dave and mary
      • 3 Years Ago
      Very interesting article. It is with great interest that I read it. I USED to be a car saleman. Very succesful one. But way too much time away from home ... and you are always trying to think of "that next sale" - even on your days off. So I quit. But one of the things I learned is this: customers focus TOO MUCH on price. Hence, they end up with a vehicle they don't like; or isn't meeting their complete satisfaction. I tried to get people to focus on the CAR first; then the price. Sure - it made me look like a pushy saleman. But, done properly, you SHOULD do it that way. Find out what you like, irregardless of price, then negotiate YOUR price. If they don't give it to you - leave. Stop worrying about who paid what for the car; or how much the dealer is making.
      RICK
      • 3 Years Ago
      If a dealer had to exist on new car sales alone. They would all be out of business. Why do you think labor rates are so high in the Service Department? Used Cars, Parts, and Service pay the bills. If new cars had the same profit margin, percentage wise, as the Parts Department. They would really be a money making machine. A new $30,000 car will cost you about $300,000 in the Parts Department.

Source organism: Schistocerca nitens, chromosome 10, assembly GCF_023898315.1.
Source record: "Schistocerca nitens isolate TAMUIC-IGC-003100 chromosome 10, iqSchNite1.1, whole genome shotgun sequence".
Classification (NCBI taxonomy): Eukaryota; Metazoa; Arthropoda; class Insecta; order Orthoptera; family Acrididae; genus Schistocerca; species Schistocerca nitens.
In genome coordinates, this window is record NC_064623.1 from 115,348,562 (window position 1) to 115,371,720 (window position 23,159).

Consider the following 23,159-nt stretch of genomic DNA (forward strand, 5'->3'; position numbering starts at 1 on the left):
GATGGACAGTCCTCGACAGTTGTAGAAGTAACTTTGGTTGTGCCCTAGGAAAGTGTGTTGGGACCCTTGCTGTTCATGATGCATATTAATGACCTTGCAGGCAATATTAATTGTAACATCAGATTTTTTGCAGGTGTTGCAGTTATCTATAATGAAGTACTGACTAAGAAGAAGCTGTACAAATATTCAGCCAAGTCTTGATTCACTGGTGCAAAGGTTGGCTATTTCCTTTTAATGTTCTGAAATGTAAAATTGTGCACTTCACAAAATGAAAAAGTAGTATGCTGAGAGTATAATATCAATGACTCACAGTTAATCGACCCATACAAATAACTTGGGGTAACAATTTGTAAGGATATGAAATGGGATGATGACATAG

black republican
      • 3 Years Ago
      To tell ya the truth, I think consumers wouldn't mind paying a little more IF THEY WEREN'T GETTING JERKED AROUND. I don't want my dealership to go out of business. I know they need to make some profit. Just let us know how much you are getting. If we have to guess - we are gonna be less happy about it.
        cynicalrick
        • 3 Years Ago
        @black republican
        Need to know? When you buy a pair of shoes how much did they make? When you buy a quart of milk how much of what you paid was profit? How about your last cell phone or tv? Do you know? I'm all for fixed price selling when it comes to cars, and how much they make is nobodies business but their own, just like every other business.
          billy bob
          • 3 Years Ago
          @cynicalrick
          Here here. Well stated. Frankly, it's none of anybody's business what a dealer makes. Just try once to walk into a grocery store and ask them what they pay for a dozen eggs, and then make an offer. Oh wait, the price they posted is not the final price. They are actually allowed to add tax and nobody gets mad about that! What a place we live in.